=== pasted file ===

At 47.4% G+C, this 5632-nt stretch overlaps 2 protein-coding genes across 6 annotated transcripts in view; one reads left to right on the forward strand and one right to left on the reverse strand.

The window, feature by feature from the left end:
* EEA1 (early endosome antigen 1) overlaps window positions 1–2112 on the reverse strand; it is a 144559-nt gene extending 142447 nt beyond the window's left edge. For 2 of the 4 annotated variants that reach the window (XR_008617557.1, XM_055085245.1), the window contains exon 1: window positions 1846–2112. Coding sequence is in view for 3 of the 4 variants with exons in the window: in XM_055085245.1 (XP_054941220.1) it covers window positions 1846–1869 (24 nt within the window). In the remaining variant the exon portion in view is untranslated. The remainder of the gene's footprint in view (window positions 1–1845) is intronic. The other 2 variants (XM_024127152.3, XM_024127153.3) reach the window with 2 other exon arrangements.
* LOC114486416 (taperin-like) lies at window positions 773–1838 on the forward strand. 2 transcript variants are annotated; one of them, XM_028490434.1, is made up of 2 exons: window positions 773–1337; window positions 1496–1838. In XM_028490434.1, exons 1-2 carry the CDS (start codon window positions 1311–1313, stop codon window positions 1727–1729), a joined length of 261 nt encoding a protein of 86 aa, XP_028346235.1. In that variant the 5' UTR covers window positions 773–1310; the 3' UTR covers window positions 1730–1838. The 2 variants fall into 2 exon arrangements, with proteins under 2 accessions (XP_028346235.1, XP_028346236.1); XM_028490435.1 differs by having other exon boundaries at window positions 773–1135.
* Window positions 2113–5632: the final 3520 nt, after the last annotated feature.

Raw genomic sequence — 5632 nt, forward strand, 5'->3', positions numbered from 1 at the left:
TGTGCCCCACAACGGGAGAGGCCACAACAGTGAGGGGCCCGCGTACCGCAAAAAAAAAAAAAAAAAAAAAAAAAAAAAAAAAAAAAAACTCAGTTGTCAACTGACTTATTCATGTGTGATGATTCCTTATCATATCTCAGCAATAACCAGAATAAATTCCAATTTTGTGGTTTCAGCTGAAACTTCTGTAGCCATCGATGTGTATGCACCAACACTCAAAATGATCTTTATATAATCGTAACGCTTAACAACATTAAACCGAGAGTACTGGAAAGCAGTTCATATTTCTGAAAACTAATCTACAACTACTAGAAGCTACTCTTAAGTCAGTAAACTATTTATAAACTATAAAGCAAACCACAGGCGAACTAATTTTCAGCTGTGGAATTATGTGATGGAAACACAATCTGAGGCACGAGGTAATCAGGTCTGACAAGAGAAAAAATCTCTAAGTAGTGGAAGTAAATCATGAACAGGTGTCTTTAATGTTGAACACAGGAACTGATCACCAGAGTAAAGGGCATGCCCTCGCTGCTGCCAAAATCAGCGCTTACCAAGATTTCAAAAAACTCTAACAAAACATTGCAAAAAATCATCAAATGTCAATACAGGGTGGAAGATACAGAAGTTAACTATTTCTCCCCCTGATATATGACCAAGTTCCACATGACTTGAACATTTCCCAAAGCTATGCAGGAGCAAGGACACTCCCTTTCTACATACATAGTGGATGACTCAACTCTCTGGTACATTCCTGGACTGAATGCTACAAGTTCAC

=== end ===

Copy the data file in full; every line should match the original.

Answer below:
At 47.4% G+C, this 5632-nt stretch overlaps 2 protein-coding genes across 6 annotated transcripts in view; one reads left to right on the forward strand and one right to left on the reverse strand.

The window, feature by feature from the left end:
* EEA1 (early endosome antigen 1) overlaps window positions 1–2112 on the reverse strand; it is a 144559-nt gene extending 142447 nt beyond the window's left edge. For 2 of the 4 annotated variants that reach the window (XR_008617557.1, XM_055085245.1), the window contains exon 1: window positions 1846–2112. Coding sequence is in view for 3 of the 4 variants with exons in the window: in XM_055085245.1 (XP_054941220.1) it covers window positions 1846–1869 (24 nt within the window). In the remaining variant the exon portion in view is untranslated. The remainder of the gene's footprint in view (window positions 1–1845) is intronic. The other 2 variants (XM_024127152.3, XM_024127153.3) reach the window with 2 other exon arrangements.
* LOC114486416 (taperin-like) lies at window positions 773–1838 on the forward strand. 2 transcript variants are annotated; one of them, XM_028490434.1, is made up of 2 exons: window positions 773–1337; window positions 1496–1838. In XM_028490434.1, exons 1-2 carry the CDS (start codon window positions 1311–1313, stop codon window positions 1727–1729), a joined length of 261 nt encoding a protein of 86 aa, XP_028346235.1. In that variant the 5' UTR covers window positions 773–1310; the 3' UTR covers window positions 1730–1838. The 2 variants fall into 2 exon arrangements, with proteins under 2 accessions (XP_028346235.1, XP_028346236.1); XM_028490435.1 differs by having other exon boundaries at window positions 773–1135.
* Window positions 2113–5632: the final 3520 nt, after the last annotated feature.

Raw genomic sequence — 5632 nt, forward strand, 5'->3', positions numbered from 1 at the left:
TGTGCCCCACAACGGGAGAGGCCACAACAGTGAGGGGCCCGCGTACCGCAAAAAAAAAAAAAAAAAAAAAAAAAAAAAAAAAAAAAAACTCAGTTGTCAACTGACTTATTCATGTGTGATGATTCCTTATCATATCTCAGCAATAACCAGAATAAATTCCAATTTTGTGGTTTCAGCTGAAACTTCTGTAGCCATCGATGTGTATGCACCAACACTCAAAATGATCTTTATATAATCGTAACGCTTAACAACATTAAACCGAGAGTACTGGAAAGCAGTTCATATTTCTGAAAACTAATCTACAACTACTAGAAGCTACTCTTAAGTCAGTAAACTATTTATAAACTATAAAGCAAACCACAGGCGAACTAATTTTCAGCTGTGGAATTATGTGATGGAAACACAATCTGAGGCACGAGGTAATCAGGTCTGACAAGAGAAAAAATCTCTAAGTAGTGGAAGTAAATCATGAACAGGTGTCTTTAATGTTGAACACAGGAACTGATCACCAGAGTAAAGGGCATGCCCTCGCTGCTGCCAAAATCAGCGCTTACCAAGATTTCAAAAAACTCTAACAAAACATTGCAAAAAATCATCAAATGTCAATACAGGGTGGAAGATACAGAAGTTAACTATTTCTCCCCCTGATATATGACCAAGTTCCACATGACTTGAACATTTCCCAAAGCTATGCAGGAGCAAGGACACTCCCTTTCTACATACATAGTGGATGACTCAACTCTCTGGTACATTCCTGGACTGAATGCTACAAGTTCAC